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Distractions are the bane of focus and productivity. There’s nothing worse than sitting down to focus deeply only to find yourself constantly distracted from your task. This frustrating, dispiriting experience is sadly all too common. What is needed are some tried and true tactics to battle this problem. Here are six things to do that should help you.

Prioritize.

Sometimes, the thing most distracting from work is other work. If you have too much on your plate, you may find yourself anxiously jumping from one project to another, without making serious progress anywhere. The solution is to prioritize. Determine which task is most important, and set the rest temporarily aside.

Work in intervals.

Concentrating completely for hours on end is not really feasible. Demanding too much from yourself will only damage productivity. It is better to break up your time into periods of full effort punctuated with brief rests. One popular method is the Pomodoro Technique. This method requires 25 minutes of steady work, followed by a 3-5 minute break.

Get started right away.

Too many people begin their workday by sitting down and immediately going to YouTube, Instagram, or some other time-wasting site. This sets the wrong tone for the whole day. Jump right into your work instead. Doing so will signal to yourself that your work is actually more important than distractions.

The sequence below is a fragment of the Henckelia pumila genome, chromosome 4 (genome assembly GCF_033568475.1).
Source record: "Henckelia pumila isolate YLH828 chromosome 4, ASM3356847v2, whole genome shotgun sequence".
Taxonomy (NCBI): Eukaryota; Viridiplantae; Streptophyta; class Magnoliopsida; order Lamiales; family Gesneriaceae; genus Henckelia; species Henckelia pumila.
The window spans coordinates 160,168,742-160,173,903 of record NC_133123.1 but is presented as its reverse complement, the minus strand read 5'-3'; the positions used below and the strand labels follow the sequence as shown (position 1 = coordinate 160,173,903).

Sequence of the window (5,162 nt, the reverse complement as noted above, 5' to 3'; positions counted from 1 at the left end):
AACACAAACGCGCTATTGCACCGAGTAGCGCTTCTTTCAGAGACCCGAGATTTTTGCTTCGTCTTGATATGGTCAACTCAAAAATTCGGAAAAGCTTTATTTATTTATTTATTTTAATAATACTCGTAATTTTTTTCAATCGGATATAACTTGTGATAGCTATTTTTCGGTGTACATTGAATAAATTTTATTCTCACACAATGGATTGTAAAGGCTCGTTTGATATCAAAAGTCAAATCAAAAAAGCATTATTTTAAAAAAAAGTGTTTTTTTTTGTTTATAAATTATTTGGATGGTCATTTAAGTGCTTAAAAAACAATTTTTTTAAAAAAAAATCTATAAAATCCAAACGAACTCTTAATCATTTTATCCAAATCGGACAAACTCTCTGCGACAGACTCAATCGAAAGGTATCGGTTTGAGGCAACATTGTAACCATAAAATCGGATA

Break down work into parts.

A huge project can be intimidating, sapping willpower, and quickly leading to distraction. Better to take on just a small portion at one time. Break your projects down into smaller, more manageable chunks. It’s like climbing a tall mountain: instead of gazing at the peak, focus on each individual step.

Break Work Into Parts

Remove distractions.

If you can’t access a distraction, it can’t affect you. Rather than engaging in a continuously difficult battle with a distraction, just get rid of it. If the internet is the problem, download productivity software to block time-wasting sites or turn off your connection entirely (provided you can work without it). If it’s the TV, hide your remote. If you’re in a noisy area, move somewhere else.

 

Remember why the work is important.

Frequently, the real source of distraction is a lack of motivation. If your work seems pointless, distractions will be much harder to resist. Presumably, there is some good reason why you decided to engage in your task. Recall this reason and rededicate yourself to zeroing in.

The world is probably more distracting in modern times than it has ever been before. Digital technology means that incredible wealth of distractions are perpetually only one click away. Other forms of distraction (such as daydreaming) are also still around. All of this combines to create a situation in which knowing how to avoid distractions is very important.


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